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Children's National Health System Hosts Second Mental Health Summit

National pediatric leaders convened to overcome challenges and tackle the rising tide of childhood mental illness

Washington, DC— Children’s hospital executives, pediatric mental health and primary care practitioners, community leaders, and journalists from across the nation joined together on Wednesday at the Children’s Mental Health Summit to examine new opportunities to improve care and access for kids. At this second national Summit organized by Children’s National Health System, leaders participated in action-focused discussions about the negative impact of childhood stressors on development and behavioral health and the best approaches to mitigate these effects. 

Led by Kurt Newman, MD, President and CEO of Children’s National, the program included both moderated panels and roundtable discussions where participants shared their experiences, best practices, and made recommendations to improve treatment, inform policy, and optimize access to mental health care services for children.

As the largest provider of pediatric care in the District of Columbia, Children’s National is a leading advocate for children’s mental and behavioral health needs, committed to increasing attention and action on this critical health issue.

“This Summit brought about much-needed conversation and partnership. To reduce the effects that stressors like violence and neglect can have on a child’s mental health, we need to all come together and work to change our system,” Dr. Newman said. “Despite the progress we have made in care delivery, the demand for services is constantly increasing. We are beginning to focus efforts on upstream approaches—from novel technology applications to community initiatives that advance early identification and treatment.”

As part of the event, six children’s hospital executives participated in a panel discussion, moderated by Mark Wietecha, President and CEO of the Children’s Hospital Association, about progress made and challenges remaining for prioritizing children’s mental health support.

 “Sharing best practices as children’s hospital leaders has enabled us to think more strategically about how we address childhood mental health as a community issue and also as a local, national, and international issue,” said Paramjit Joshi, MD, Chief of the Division of Psychiatry and Behavioral Sciences at Children’s National. Dr. Joshi played an integral role in organizing the Summit and steering conversations to topics of the greatest impact.

Other health leaders who participated in the panels and roundtable discussions included Steve Allen, MD, CEO, Nationwide Children’s Hospital; Thomas Chapman, MPH, EdD, President and CEO, HSC Health System; Steven Czinn, MD, Chief of Pediatrics, University of Maryland Medical Center; Nathan Fox, PhD, Distinguished University Professor and Chair, Human Development and Quantitative Methodology, University of Maryland; Rand O’Donnell, President and CEO, Children’s Mercy Kansas City; Roger Packer, MD, Senior Vice President for the Center of Neuroscience and Behavioral Medicine, Children’s National; and Peggy Troy, CEO, Children’s Hospital of Wisconsin.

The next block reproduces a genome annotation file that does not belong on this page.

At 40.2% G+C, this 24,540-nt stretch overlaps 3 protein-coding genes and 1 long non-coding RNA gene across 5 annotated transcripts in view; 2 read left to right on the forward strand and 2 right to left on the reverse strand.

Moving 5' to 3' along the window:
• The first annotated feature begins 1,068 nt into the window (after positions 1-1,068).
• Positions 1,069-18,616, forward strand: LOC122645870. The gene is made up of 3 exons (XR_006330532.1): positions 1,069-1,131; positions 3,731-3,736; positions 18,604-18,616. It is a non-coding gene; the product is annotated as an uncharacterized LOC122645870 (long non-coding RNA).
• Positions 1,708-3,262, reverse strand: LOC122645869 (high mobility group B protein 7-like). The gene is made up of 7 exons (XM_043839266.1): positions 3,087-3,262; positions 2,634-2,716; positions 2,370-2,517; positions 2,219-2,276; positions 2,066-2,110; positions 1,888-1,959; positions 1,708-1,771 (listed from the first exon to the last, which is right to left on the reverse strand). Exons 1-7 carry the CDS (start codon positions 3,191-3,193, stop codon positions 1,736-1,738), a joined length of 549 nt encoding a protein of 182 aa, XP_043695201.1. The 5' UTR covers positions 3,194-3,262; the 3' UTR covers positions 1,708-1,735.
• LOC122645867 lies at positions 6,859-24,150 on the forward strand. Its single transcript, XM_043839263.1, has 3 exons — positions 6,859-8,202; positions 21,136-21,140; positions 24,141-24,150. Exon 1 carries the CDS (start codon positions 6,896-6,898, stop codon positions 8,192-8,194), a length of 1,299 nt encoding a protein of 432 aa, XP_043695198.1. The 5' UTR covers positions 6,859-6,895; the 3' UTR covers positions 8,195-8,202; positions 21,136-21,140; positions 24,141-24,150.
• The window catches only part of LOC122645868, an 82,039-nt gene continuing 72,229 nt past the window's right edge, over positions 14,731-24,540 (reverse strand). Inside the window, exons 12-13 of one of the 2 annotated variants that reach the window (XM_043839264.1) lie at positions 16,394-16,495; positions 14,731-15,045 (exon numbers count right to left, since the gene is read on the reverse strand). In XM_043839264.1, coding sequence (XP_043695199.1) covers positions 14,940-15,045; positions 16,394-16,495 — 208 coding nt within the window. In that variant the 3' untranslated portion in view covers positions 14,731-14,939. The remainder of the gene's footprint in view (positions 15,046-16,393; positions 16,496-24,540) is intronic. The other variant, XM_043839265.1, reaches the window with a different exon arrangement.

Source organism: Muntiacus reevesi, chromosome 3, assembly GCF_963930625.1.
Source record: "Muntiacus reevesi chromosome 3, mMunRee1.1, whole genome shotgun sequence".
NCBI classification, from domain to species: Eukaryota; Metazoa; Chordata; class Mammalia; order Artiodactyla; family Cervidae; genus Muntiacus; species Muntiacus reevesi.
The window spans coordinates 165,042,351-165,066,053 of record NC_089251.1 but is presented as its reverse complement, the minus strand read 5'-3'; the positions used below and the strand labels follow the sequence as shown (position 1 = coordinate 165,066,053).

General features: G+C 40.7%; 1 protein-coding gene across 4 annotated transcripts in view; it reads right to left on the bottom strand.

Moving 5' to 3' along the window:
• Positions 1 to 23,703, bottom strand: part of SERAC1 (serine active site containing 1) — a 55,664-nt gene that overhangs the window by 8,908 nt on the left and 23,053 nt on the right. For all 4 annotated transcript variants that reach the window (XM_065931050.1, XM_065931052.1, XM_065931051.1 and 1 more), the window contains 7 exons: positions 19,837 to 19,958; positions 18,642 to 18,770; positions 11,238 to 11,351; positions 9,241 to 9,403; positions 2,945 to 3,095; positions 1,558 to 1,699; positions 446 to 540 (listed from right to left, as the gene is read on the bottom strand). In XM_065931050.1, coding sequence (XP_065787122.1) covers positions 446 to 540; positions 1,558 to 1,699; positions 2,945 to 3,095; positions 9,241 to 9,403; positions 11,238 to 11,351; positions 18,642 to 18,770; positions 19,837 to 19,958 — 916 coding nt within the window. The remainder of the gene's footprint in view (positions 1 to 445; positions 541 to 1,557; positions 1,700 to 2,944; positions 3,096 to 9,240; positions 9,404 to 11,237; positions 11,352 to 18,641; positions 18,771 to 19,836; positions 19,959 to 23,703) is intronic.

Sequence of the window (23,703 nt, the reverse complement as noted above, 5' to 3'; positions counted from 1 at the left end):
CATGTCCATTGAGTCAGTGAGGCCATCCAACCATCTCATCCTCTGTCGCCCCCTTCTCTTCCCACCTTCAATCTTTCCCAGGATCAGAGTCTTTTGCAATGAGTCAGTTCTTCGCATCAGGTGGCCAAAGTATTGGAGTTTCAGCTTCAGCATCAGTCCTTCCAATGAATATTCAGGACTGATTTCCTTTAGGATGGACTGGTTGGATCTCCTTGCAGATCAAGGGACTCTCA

The closing session featured children’s hospital CEOs and pediatric behavioral health leaders who defined several key takeaways and actions from the Summit including:

  1. Sharing best practices in care delivery across pediatric hospitals, health systems, and other systems of care nationwide
  2. Educating communities on how to view mental health the way we view health in general: as something that affects all people—not just those who are sick
  3. Partnering with community organizations, associations, and schools to expand the pool of resources available for children in need of mental health care and to intervene earlier in a child’s development
  4. Taking time to understand the different cultural backgrounds of patients and the role culture plays in how families view mental health
  5. Educating and partnering with local and federal policymakers to help them understand that pediatric mental health affects the future of America and needs more research funding

Other topics discussed throughout the day include:

  • Partnering with media to educate consumers and communities about children’s mental health
  • Mental health support for youth in the juvenile justice system
  • Early identification and intervention of the child at highest risk for neurobehavioral difficulties
  • Computer and other technology applications for cognitive rehabilitation and other treatments
  • Empowering primary care physicians to conduct front line mental health screens, increasing early identification
  • Regional and federal policy actions aimed at increasing access to mental health services
  • Lessons and best practices in providing pediatric mental health services in a risk-based healthcare model
  • Delivering school-based mental health services

For more information on the Summit or to learn more about pediatric mental health, contact Children’s National at 202-476-4500.

Contact: Lauren Lytle at 202-476-4500

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